There are no national statistics on how many foreign academics now teach in China, but business and finance professors are the most visible — in part because their fields are relatively lucrative. Chen Fangrou, a Wharton Ph.D. with a tenured post at Columbia, is now working to recruit 40 overseas staff for Shanghai Jiao Tong University’s business school, where he is on a three-year secondment as dean. The school rakes in about US$17 million (RM56 million) a year in fees, giving it plenty of cash to lure foreigners.

China is also an attractive research environment, a giant field lab with 1.3 billion subjects undergoing rapid transformation. “If somebody is concerned with the big themes of social and political change, Beijing is the place to be,” says Bell. And the country offers rich opportunities for business professors, since its industries are exploding in an economy that breaks all the rules. Access to key players is also good: “I have more opportunities to talk to manufacturers here than in the US,” says Chen.

As for academic freedom, most migrants have no complaints. Bell, who previously taught in Singapore, says he suffered more political interference there than at Tsinghua. “I’ve designed my own courses [here]” — including one on democratic theory — “with no constraints,” he says. And the students’ passivity quickly evaporates once they discover they’re expected to argue, says Peking University economist Michael Pettis.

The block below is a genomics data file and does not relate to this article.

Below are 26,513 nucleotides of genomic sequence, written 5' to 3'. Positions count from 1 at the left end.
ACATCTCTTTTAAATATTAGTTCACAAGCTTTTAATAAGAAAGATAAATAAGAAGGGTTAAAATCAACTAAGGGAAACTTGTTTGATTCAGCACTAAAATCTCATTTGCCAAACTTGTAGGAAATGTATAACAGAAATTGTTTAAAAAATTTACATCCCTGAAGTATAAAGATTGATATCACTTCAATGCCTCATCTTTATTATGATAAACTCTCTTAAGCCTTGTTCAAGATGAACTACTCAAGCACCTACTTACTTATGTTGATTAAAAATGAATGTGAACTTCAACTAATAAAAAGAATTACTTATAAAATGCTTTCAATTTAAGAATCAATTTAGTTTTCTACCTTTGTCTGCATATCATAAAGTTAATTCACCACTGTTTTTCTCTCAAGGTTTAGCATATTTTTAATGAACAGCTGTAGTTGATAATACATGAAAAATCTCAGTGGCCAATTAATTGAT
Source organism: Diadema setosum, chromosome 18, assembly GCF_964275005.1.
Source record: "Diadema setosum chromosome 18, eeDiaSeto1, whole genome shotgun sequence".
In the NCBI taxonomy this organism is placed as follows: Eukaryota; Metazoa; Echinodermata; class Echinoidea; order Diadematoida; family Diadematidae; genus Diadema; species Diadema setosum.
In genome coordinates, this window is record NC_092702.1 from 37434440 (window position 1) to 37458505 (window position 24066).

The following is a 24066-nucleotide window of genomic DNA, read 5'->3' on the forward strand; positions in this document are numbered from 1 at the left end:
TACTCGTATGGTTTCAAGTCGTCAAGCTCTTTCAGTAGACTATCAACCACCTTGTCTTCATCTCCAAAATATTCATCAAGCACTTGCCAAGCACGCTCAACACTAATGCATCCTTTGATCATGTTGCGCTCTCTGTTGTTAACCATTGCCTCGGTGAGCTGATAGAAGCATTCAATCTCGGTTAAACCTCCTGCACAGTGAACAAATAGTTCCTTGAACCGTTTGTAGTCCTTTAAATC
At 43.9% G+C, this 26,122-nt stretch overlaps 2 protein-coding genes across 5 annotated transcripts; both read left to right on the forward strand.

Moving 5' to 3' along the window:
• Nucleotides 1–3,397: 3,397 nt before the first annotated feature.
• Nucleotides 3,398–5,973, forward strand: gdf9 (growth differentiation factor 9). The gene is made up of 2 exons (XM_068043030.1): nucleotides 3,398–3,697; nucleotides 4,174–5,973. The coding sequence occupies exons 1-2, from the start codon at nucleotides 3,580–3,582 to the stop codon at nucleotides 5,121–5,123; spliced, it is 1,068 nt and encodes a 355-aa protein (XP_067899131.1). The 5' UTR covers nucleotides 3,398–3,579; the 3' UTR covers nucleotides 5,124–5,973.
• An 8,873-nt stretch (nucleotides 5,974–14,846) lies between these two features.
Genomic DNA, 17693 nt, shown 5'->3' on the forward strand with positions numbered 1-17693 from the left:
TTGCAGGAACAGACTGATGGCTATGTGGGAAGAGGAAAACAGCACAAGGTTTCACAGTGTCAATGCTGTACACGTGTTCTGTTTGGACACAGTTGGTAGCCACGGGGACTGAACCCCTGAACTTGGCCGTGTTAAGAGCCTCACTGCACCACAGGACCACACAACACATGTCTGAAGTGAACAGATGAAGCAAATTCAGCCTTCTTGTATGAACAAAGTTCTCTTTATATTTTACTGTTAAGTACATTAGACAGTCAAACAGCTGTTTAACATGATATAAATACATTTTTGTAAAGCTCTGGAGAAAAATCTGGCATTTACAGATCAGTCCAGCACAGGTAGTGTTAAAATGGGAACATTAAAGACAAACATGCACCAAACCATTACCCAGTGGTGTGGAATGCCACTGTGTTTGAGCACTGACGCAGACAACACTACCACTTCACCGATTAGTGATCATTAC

Some academics worry that giving up jobs at prestigious US schools to head to China could lead them to become too isolated. Though the Internet makes things easier, “nothing beats face-to-face contact,” says Huang. But most scholars agree that the prospects of being able to return to the West depend on how much they can publish, which makes the light teaching load they’re offered another advantage. Even academic isolation can prove useful, since there are fewer rivals jostling for access to the same research materials. As all this suggests, moving to China can still prove risky. But like much else in the country’s full-tilt economy, while the dangers may be great, so are the rewards.

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12 Comments (+add yours?)

  1. monsterball
    Aug 19, 2008 @ 14:46:36

    Simple….once Malaysian Chinese can feel there is a complete change in government and no race and religion …dirty politics….they will also come home…if People’s Party ……under Anwar’s leadership….call them to come home…and promise jobs…equal to what they are doing.
    Firstly….Anwar may have to terminate all the deadwoods…non productive government workers…to show he has guts to practice what he preaches…….and make very strict rules..to jail one….for a minimum of 3 years….taking even small bribes…no more trials and small fine …and get sack. Just a rule…to get real..get serious and permanently cut off briberies.
    Then taking 10k bribe.. is 10 years jail…and ofcourse…life sentences for those in the millions.
    Just watch…so many UMNO guys will follow like Mahathir…..who is planning to run for his life…..if Anwar is PM!!
    Meanwhile…..using Saiful is the one and only most low class..idiotic…weapon….UMNO have…hoping the law will disqualify Anwar or put him to jail.
    The only thing UMNO is afraid of…..is the vast majority……people”s power….supporting ..trust ….respect and love Anwar sincerely.
    And the law and police…..by and large…will think for Malaysians….and not respect their Commander in Chief….the PM…whom they know is so unfair and unreliable…to their opponents.